Glencore has a warming climate of distrust

2 minute read

The Glencore logo is pictured in Baar, Switzerland, November 20, 2012. REUTERS/Arnd Wiegmann/File Photo

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LONDON, April 29 (Reuters Breakingviews) - Glencore (GLEN.L) Chief Executive Gary Nagle’s climate credibility is under attack. Nearly a quarter of shareholders voted on Thursday against the 64 billion pound mining giant’s plans for reducing carbon emissions, mainly by gradually shutting coal mines up to 2050. Significantly, the conscientious objector camp was four times larger than a year ago, even though Glencore’s goals have actually toughened up. One conclusion is that investors think they’re still not tough enough – the International Energy Agency says even developing countries should stop burning coal by 2040, not 2050. Another conclusion is that investors may not trust Nagle to stick to them.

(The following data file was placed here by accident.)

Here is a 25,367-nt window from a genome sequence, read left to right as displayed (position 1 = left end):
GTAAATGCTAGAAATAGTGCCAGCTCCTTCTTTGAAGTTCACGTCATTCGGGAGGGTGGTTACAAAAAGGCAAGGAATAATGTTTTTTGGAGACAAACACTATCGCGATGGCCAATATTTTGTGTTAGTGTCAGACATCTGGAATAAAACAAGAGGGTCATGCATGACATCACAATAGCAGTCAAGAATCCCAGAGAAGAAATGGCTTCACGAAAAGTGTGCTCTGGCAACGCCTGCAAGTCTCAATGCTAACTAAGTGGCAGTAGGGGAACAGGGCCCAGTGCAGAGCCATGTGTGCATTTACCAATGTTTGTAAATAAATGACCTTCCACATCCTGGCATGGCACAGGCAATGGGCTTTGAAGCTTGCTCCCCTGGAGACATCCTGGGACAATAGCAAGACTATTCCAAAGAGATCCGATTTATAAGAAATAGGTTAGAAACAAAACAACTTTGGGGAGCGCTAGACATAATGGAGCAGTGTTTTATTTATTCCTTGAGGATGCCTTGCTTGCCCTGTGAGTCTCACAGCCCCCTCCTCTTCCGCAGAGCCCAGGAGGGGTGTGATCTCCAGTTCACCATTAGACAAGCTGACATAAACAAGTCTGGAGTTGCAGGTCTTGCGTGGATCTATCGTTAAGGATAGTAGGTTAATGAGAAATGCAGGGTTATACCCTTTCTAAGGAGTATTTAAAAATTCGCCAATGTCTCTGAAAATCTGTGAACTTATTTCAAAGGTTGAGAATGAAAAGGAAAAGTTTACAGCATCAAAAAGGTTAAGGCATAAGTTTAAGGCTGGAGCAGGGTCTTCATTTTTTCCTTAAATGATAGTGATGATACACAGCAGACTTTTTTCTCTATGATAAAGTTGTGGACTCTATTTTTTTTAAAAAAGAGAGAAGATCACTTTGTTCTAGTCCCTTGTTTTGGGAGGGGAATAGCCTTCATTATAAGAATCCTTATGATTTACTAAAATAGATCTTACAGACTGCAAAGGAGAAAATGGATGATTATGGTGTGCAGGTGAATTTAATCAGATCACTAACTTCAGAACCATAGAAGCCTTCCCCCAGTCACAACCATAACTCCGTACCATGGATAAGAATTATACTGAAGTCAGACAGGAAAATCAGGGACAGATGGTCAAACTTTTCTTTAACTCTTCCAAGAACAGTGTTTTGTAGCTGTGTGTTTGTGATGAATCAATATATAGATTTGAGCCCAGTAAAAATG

One obvious factor in the interim is November’s Glasgow climate summit, which sharpened the focus on rapid coal exits. But another is the skyrocketing price of coal. Even before Russia’s invasion of Ukraine, Nagle reckoned the fossil fuel might yield $10 billion of EBITDA this year, double 2021. And those projections were based on coal at $175 a tonne. In March, it topped $400. Shutting mines unearthing vast amounts of cash makes the environmental cause a more expensive one. But that only renders Glencore’s protest vote more striking. (By Ed Cropley)

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(The author is a Reuters Breakingviews columnist. The opinions expressed are their own.)

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Editing by George Hay and Oliver Taslic

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